Japan’s FSA Won’t Curb Crypto Growth, Wants Appropriately Regulated GrowthAug 23, 2018, 5:42PM
Japan’s FSA says it will not curb the growth of cryptos as it wishes to encourage and develop a regulated and healthy industry.
Japan’s Financial Services Agency (FSA), the country’s top financial regulator, has reaffirmed their optimistic outlook towards the nascent crypto industry. FSA commissioner Toshihide Endo told Reuters on Wednesday that the regulatory body was looking to find the optimum balance between protecting consumers and promoting technological innovation.
We have no intention to curb [the crypto industry] excessively. We would like to see it grow under appropriate regulation.
Japan’s Regulatory History
The FSA had adopted a more rigorous stance towards the crypto industry after the massive $534 million hack of Japanese exchange Coincheck in January of this year. On-site inspections were held at many exchanges to assess operational risk with a view towards safeguarding customer investments. The FSA's probe exposed the inadequate maintenance of internal control systems by exchange operators, which resulted in them not being able to keep pace with the growing transactional volume. Several exchanges were forced to suspend operations temporarily while many others were served with business improvement orders.
The Japan Virtual Currency Exchange Association (JVCEA), a self-regulatory body, was formed by 16 FSA registered crypto exchanges in the aftermath of the Coincheck hack to help work towards a well-governed and healthy crypto industry. The FSA and other regulatory boards have been adamant about the need for anti-money laundering (AML) measures as well as know-your-customer (KYC) laws for exchanges to minimize risk. In July, the FSA revealed that it was considering regulating cryptocurrencies under the Financial Instruments and Exchange Act (FIEA) instead of the Payment Services Act. This move would classify cryptos as a financial product like stocks instead of electronic money, thereby providing stronger and more robust investor protection. It would also allow the possibility for crypto derivatives such as futures and ETFs. In April, a government-backed study looked to explore best practices to legalize and regulate ICOs.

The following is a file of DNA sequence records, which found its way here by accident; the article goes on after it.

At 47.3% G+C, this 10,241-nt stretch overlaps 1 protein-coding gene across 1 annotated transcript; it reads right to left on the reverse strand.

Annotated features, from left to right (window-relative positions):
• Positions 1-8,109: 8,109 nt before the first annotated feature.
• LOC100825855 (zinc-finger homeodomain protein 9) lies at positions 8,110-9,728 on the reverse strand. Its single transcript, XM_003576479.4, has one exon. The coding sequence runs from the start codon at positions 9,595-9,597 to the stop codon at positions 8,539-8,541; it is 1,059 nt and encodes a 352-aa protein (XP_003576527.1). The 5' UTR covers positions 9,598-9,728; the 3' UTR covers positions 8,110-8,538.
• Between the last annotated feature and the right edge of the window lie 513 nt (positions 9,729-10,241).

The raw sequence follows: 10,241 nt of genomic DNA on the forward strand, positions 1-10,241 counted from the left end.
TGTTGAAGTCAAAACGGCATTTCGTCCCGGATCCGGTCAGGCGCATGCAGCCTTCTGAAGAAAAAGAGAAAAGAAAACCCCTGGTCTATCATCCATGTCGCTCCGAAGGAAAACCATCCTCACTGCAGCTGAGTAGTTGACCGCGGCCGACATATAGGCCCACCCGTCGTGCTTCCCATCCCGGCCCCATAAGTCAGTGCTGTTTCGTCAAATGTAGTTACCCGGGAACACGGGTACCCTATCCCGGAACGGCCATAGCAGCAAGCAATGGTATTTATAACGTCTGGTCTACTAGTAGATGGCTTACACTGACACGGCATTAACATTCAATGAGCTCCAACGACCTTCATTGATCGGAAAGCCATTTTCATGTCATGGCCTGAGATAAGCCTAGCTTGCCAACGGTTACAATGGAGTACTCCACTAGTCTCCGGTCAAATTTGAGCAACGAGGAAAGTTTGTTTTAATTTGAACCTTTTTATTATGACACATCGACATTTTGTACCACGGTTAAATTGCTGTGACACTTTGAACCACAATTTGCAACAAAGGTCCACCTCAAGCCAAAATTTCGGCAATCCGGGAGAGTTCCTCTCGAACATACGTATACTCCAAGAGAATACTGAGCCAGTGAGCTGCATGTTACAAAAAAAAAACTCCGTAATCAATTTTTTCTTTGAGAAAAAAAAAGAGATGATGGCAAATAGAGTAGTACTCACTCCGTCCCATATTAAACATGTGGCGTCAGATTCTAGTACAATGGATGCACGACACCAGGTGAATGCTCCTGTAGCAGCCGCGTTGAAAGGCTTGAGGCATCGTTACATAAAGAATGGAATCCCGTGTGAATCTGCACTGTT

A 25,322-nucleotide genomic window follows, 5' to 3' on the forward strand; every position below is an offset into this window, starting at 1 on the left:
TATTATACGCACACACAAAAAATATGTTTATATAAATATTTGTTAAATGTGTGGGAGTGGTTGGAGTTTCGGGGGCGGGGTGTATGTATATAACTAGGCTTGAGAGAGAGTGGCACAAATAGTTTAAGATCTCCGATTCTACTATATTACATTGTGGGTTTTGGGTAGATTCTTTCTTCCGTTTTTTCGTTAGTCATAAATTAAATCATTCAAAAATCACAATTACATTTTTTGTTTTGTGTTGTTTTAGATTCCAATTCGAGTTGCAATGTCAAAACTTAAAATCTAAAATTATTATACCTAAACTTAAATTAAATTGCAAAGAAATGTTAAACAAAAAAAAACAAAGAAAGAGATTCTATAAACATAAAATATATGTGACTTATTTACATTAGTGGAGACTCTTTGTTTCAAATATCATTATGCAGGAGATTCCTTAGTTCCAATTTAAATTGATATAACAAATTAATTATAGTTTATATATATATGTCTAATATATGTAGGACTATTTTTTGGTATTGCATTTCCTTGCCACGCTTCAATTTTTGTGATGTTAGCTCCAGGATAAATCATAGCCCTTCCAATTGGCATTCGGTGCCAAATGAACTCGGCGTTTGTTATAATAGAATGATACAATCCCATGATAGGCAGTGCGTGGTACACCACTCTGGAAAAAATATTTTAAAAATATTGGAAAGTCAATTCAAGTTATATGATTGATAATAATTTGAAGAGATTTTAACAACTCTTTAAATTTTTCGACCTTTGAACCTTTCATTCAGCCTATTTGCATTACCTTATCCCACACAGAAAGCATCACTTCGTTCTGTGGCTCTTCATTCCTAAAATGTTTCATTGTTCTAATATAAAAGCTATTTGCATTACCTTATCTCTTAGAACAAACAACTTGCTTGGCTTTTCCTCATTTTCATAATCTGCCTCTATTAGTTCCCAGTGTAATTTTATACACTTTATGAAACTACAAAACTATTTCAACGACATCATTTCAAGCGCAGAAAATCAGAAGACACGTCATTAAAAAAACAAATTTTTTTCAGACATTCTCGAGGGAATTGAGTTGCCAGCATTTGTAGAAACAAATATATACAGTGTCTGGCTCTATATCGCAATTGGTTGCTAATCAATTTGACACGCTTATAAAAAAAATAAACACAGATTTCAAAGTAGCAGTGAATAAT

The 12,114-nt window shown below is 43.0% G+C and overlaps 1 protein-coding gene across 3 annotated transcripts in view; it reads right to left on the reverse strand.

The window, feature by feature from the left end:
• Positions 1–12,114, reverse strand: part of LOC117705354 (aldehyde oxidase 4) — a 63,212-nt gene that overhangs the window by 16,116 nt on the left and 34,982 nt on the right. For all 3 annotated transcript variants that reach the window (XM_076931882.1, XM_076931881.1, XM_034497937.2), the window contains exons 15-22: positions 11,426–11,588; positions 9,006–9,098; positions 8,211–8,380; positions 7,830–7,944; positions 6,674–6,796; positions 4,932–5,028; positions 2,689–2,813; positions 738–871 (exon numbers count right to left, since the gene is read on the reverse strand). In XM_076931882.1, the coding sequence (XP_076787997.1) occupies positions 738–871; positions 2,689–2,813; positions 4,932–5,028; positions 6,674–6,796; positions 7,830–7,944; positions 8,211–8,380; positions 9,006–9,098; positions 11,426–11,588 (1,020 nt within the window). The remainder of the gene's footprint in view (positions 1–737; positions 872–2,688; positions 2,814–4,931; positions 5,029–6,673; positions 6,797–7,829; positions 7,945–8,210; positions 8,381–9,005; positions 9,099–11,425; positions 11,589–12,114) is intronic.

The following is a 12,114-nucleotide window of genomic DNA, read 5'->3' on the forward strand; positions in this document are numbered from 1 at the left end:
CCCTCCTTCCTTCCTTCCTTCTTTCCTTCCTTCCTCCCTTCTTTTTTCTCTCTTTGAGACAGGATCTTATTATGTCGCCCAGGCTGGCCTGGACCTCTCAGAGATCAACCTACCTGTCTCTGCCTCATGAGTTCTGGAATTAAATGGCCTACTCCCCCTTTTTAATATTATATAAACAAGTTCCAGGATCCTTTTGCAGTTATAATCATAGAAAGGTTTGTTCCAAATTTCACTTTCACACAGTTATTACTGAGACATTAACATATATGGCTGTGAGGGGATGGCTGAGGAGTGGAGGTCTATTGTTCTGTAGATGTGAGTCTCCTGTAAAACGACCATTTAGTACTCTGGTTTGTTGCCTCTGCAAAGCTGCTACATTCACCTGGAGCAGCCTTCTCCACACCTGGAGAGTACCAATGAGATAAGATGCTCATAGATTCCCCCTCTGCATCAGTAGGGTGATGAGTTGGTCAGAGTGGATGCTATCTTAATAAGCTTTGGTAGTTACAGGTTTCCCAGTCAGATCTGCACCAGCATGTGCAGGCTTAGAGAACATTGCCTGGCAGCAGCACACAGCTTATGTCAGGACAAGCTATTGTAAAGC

Land of the Rising Sun
Japan has been perhaps one of the most progressive nations when it comes to its cryptocurrency-friendly outlook. It was a pioneer in adopting Bitcoin as legal tender in April 2017. Japan’s faltering economy clearly necessitates the need for supporting the fin-tech industry. While some countries like China are banning some cryptocurrency activities entirely, most others are still debating how to draw up workable frameworks for regulatory purposes. Meanwhile, the land of the rising sun has, true to its name, risen above other nations and showed the way to deal with this new class of financial assets.
By acknowledging the powerful and disruptive potential of blockchain and cryptos, Japan has been able to adopt an approach of promoting growth under a regulated environment. This regulation, while seemingly stringent at times, is necessary for the sustenance of this new technology as opposed to outright bans. Japan has been the epicenter of many fraudulent scams and hacks since the days of Mt. Gox. It has however managed to stay true to its long-term vision and not let FUD run amok. Credit must go to open-minded lawmakers as well as to the country’s investment giants that have backed the crypto industry. This has, in turn, created widespread retail adoption of cryptocurrencies and led to a growing crypto-based economy. While the world cracks down on cryptocurrencies, Japan operates with a slight distinction. Its harshness is focused towards regulation, not the industry.
In the current market, it may be that sustainable growth and innovation are only possible through a cautious approach. Maybe this phase of cryptocurrencies necessitates more monitoring than growth. Perhaps slow and steady does indeed still win the race.
Disclaimer: information contained herein is provided without considering your personal circumstances, therefore should not be construed as financial advice, investment recommendation or an offer of, or solicitation for, any transactions in cryptocurrencies.